# If $A^p$ is ergodic, does that make $A$ ergodic? And possible circular proof?

I am reading Walters' Introduction to Ergodic Theory and am struggling to make sense of the proof of Theorem 1.10. I have an issue with understanding the overall structure of the proof, and with a component of the proof itself.

Issue regarding the proof:

The sentence

So if $$a_n \neq 0$$... $$\quad$$ ... and so $$f$$ is constant a.e.

in my mind just doesn't follow. Doesn't this show that $$A^p$$ is ergodic, not $$A$$?

Issue regarding the structure:

At the beginning of the proof, an assumption is made and is later invoked to make a conclusion. How does saying

Suppose that whenever $$\gamma A^n = \gamma$$ for some $$n \geq 1$$ we have $$\gamma \equiv 1$$.

allow us to use that later on to prove that having the trivial character is the only $$\gamma \in \hat{G}$$ that satisfies $$\gamma \circ A^n = \gamma$$. It seems rather circular?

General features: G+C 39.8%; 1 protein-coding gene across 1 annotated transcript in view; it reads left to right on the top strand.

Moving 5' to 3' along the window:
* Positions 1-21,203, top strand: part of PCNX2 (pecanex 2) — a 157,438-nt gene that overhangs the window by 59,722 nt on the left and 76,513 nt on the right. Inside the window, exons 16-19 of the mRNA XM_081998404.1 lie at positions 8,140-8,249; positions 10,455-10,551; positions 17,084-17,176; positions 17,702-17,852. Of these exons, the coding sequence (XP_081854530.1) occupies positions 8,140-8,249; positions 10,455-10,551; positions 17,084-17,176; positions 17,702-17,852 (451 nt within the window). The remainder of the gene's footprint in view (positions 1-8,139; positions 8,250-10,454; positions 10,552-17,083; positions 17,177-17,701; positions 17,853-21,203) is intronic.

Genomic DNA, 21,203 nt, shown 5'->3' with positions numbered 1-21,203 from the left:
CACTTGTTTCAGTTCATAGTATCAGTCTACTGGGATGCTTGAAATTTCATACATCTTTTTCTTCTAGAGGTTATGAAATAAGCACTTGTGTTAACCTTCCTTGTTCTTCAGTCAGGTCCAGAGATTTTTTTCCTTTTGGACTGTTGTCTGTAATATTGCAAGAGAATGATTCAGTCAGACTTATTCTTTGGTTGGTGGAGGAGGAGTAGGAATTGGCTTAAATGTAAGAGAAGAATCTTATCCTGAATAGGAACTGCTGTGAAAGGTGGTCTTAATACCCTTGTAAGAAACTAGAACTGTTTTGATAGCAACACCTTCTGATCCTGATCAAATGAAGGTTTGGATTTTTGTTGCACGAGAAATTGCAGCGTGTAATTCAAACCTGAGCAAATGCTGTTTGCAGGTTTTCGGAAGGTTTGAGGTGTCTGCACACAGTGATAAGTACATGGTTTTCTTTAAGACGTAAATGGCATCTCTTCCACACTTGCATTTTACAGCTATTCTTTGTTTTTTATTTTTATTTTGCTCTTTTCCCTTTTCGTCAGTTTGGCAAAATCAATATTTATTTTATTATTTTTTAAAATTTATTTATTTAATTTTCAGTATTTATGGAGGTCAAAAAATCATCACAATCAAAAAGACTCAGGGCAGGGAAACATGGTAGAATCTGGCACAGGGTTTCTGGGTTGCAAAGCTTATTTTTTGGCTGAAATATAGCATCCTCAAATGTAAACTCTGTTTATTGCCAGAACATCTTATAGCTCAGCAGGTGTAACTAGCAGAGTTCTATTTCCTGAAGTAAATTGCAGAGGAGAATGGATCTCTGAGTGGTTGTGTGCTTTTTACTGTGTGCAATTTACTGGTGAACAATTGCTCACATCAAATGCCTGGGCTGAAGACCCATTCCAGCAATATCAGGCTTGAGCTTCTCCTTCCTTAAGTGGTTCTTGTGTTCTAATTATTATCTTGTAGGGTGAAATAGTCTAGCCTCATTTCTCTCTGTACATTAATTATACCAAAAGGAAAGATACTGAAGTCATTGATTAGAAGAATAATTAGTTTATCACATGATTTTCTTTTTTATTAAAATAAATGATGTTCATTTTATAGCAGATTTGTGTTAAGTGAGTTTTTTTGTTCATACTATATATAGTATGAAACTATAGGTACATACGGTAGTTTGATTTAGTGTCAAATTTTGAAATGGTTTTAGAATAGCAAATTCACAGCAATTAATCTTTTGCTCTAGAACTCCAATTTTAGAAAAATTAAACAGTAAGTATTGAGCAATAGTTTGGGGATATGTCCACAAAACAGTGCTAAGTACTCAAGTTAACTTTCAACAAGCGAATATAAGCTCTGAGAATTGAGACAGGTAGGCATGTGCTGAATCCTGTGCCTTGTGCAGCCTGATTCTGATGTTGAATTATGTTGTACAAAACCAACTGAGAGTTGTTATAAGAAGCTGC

Appreciate any help.

• If $A^p$ is ergodic, then $A$ must be ergodic: the contrapositive of this statement says that if $A$ is not ergodic, then $A^p$ is not ergodic, which is easy to verify - every $A$-invariant function is also $A^p$ invariant. Regarding the second issue: the assumption that "whenever $\gamma A^n=\gamma$ for some $n\geq 1$ we have $\gamma =1$" is the second part of the "if and only if" assertion in the theorem, so it must be assumed to prove one direction of the "if and only if". – John Griesmer Jan 13 at 3:07
• John, that clears everything up! Thank you so much. Do you want to write up the answer so I can mark it as correct? – Alex Hiller Jan 13 at 6:10

If $$A^p$$ is ergodic, then $$A$$ must be ergodic: the contrapositive of this statement says that if $$A$$ is not ergodic, then $$A^p$$ is not ergodic, which is easy to verify - every $$A$$-invariant function is also $$A^p$$ invariant.
Regarding the second issue: the assumption that "whenever $$\gamma A^n=\gamma$$ for some $$n\geq 1$$ we have $$\gamma = 1$$" is the second part of the "if and only if" assertion in the theorem, so it must be assumed to prove one direction of the "if and only if".